This week’s portion is Parasha Shoftim (judges), which begins with a description of various community officers, like judges, whom the Children of Israel will appoint when they enter the Land. Very impressive, to have a job description written by God.
But God understood that authority needed limits. When America’s Founding Fathers (surely after consulting with the Founding Mothers) wrote the Constitution, they included checks and balances, by which each of the three branches of government – legislative, executive and judicial – would impose limits on each other so that no branch became too powerful. The limits God put on the officers were to make sure their power was used within the Jewish constitution, the Torah.
In this same vein, the portion teaches that while the leading judges acting together as the Great Sanhedrin were empowered to interpret what the Torah meant, the most learned of the sages was not permitted to hand down a ruling that contradicted the Great Sanhedrin.
Even the king would have limits on what he could do. The Torah tells us that the people will set over themselves a king whom God shall choose. But there were limitations. The king had to be Jewish. He could not have too many horses, or too many wives, or too much gold and silver.
The Torah’s explanation of two of these prohibitions gives us a clue to the deeper meaning of why they are prohibited.
- The limitation on not having too many horses was to keep the nation from returning to Egypt. This meant not only that Israel should avoid traveling to Egypt to buy horses; Egypt was the land where the people lived in a low spiritual state, and God wanted their spiritual lives to be elevated.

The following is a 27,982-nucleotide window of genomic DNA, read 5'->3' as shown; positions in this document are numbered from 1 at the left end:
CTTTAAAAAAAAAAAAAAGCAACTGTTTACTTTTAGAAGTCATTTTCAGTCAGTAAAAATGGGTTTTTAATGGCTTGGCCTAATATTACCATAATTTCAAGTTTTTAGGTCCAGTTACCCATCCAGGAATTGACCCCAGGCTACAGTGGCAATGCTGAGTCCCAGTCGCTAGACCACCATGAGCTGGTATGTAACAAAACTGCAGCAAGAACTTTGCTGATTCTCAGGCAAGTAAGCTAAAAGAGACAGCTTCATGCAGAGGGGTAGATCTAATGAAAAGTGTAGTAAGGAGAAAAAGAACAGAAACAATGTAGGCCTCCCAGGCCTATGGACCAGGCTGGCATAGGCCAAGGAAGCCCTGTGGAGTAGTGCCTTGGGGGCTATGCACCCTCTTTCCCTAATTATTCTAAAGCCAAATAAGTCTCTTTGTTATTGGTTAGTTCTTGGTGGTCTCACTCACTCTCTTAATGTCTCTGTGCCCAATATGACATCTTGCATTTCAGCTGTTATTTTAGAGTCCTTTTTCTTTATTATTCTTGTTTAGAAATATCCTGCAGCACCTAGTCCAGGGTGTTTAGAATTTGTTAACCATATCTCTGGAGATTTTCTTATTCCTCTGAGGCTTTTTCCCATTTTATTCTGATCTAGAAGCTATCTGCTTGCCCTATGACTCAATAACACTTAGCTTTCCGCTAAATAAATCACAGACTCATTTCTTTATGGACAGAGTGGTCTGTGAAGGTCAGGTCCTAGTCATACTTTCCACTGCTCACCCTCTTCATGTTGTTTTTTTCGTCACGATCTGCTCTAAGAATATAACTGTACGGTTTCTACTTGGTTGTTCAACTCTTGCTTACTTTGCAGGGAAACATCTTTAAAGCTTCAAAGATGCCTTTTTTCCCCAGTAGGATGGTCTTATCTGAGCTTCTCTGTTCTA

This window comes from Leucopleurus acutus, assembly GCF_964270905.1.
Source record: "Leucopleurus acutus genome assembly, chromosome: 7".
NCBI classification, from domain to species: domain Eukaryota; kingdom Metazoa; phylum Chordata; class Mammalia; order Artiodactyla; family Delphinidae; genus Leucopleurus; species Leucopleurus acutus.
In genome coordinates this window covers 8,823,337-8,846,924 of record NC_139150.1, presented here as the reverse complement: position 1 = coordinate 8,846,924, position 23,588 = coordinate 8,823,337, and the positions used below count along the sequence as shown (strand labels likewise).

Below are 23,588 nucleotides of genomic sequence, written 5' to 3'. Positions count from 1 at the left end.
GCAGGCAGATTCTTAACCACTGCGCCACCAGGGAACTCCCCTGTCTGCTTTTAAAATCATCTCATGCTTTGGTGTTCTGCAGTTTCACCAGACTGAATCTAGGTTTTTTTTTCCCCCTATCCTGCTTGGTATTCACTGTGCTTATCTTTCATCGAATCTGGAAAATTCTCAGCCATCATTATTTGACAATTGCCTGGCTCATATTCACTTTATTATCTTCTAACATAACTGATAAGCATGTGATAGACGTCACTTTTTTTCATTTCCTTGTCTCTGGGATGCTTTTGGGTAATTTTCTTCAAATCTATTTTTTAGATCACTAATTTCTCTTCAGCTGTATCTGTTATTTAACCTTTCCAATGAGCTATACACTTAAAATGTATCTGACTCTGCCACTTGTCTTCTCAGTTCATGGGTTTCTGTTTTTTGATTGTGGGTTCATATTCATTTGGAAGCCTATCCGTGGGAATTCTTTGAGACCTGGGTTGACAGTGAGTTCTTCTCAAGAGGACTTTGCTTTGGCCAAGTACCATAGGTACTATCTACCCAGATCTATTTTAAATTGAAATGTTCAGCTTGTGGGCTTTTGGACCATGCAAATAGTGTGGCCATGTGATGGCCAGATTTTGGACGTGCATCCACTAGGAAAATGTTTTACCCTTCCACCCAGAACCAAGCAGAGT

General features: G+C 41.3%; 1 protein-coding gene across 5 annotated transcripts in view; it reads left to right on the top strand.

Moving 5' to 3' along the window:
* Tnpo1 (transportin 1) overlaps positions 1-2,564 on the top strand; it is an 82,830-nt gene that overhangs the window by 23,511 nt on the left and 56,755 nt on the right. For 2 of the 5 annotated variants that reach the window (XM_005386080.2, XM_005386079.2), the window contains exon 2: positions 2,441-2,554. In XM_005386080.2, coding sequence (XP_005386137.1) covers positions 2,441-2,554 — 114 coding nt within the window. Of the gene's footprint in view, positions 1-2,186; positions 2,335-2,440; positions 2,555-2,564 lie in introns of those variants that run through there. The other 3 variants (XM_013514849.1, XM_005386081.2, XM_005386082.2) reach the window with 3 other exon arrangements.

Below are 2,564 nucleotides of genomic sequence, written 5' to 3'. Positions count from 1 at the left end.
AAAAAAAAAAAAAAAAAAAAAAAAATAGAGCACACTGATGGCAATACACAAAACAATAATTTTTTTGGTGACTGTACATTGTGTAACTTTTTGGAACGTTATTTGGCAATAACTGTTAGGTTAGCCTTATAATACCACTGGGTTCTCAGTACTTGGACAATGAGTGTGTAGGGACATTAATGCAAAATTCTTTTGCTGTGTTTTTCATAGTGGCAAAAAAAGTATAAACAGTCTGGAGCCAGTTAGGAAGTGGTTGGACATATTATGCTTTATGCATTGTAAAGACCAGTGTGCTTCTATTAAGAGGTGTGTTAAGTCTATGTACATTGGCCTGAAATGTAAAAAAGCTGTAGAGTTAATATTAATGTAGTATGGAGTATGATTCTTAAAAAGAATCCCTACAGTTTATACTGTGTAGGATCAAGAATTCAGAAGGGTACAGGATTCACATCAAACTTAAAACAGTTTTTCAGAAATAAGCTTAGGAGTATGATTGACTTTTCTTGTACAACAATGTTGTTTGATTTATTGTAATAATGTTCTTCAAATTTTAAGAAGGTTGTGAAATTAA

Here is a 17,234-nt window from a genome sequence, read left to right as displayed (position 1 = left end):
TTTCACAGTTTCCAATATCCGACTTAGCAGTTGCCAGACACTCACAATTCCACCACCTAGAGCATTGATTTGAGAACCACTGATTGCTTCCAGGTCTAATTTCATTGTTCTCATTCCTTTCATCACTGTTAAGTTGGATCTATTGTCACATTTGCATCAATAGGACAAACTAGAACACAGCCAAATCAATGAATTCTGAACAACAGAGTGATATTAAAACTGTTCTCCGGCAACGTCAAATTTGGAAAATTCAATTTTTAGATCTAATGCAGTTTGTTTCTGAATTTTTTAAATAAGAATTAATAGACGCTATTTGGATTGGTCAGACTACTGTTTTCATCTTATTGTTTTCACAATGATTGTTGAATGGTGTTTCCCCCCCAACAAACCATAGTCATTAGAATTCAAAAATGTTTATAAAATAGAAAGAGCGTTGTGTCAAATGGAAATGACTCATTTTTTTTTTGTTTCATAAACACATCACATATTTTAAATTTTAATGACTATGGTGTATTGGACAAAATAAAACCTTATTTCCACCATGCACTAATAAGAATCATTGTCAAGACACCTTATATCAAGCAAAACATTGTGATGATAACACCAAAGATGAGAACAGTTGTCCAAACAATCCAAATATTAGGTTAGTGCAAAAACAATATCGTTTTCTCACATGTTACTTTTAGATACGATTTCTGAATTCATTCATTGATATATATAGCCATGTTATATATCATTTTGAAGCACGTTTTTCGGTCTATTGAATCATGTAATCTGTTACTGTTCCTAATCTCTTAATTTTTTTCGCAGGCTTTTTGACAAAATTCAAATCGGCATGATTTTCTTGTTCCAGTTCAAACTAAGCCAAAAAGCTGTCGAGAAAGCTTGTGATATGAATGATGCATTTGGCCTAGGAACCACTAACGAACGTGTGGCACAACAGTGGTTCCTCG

- The prohibition against too many wives was to keep the king’s heart from turning astray. God knew that, when the kings married many wives, some of them would be idol-worshippers and influence the king and the people to worship idols.
- So, too, an excess of gold and silver would turn the king away from his job of serving the people through the words of the Torah, and become diverted to amassing riches.
The final rule was that the king had to write two copies of the Torah, one to be kept in his treasury and one to accompany him at all times. With the Torah at his side, the king would attend to his true purpose, to “observe all the words of this Torah and these decrees, to perform them, so that his heart does not become haughty over his brethren and not turn from the commandment right or left, so that he will prolong years over his kingdom, he and his sons amid Israel.” (Deuteronomy 17:19)
The king is given wealth and status, so that he could carry out the Torah.
What powers and gifts have you been given, and how do you use them?